The preserved footage from Australasian’s How We Beat the Emden (1915) is the more valuable footage today because it shows the wreckage of the real Emden, and some interesting training footage on board the RAN training ship Tingira. This ship was well known to Sydneysiders before the war. Built in Aberdeen, Scotland, she was launched in 1866, as the Sobraon, and ran for 24 years between England and Australia. In 1891, she was sold to the NSW government to use as a floating reformatory for boys – or more properly ‘a nautical school’ ship for destitute boys.
She was sold to the Commonwealth in 1911, to become the first training ship of the newly formed Royal Australian Navy. For 15 years, the Tingira was moored at Rose Bay. The navy ran a recruiting scheme for boys in its early years and 3,168 of them received their initial training on this ship. Some of those who sailed on the Sydney when she took on the Emden were trained on the Tingira, so this footage of recruitment and training is very precious, albeit not entirely reliable.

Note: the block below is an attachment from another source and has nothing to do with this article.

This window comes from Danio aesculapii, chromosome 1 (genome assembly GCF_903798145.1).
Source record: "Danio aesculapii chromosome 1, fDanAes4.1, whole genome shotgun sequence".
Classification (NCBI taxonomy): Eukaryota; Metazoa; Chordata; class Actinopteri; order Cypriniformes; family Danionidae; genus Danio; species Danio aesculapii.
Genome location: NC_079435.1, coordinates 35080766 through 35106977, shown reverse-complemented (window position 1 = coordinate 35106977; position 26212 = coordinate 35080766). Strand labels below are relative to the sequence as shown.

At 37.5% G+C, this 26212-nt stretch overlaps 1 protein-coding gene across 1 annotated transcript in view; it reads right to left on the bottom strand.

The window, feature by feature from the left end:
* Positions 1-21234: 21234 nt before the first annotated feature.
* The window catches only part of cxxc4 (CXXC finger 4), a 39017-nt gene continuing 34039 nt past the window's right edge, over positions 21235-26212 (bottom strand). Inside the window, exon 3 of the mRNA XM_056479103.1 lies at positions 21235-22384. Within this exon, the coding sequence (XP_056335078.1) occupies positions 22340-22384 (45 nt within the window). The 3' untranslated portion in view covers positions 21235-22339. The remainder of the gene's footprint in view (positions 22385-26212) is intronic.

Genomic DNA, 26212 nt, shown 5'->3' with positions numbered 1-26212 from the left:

The wrecked Emden footage was shot by Charles Cusden, who was sent to Cocos on a specially chartered boat to film the wreck. His trip was financed by members of Sydney’s Millions Club. According to Australian Film 1900–1977 (Andrew Pike and Ross Cooper, Oxford University Press, 1980), he returned with 1000 feet of film which became the basis of a film about the Royal Australian Navy, How We Fought the Emden (1915).
When director Alfred Rolfe needed footage of the destroyed ship six months later for How We Beat the Emden (1915), he simply borrowed it from the documentary. Nothing remains of the original documentary except this footage; nor is there anything of the two original films cut together to make For the Honour of Australia. Whoever cut these films together was doing so for a short-term purpose – probably a mixture of propaganda and profit – but the inadvertent result was that parts of all three films ended up being preserved in Britain.
Notes by Paul Byrnes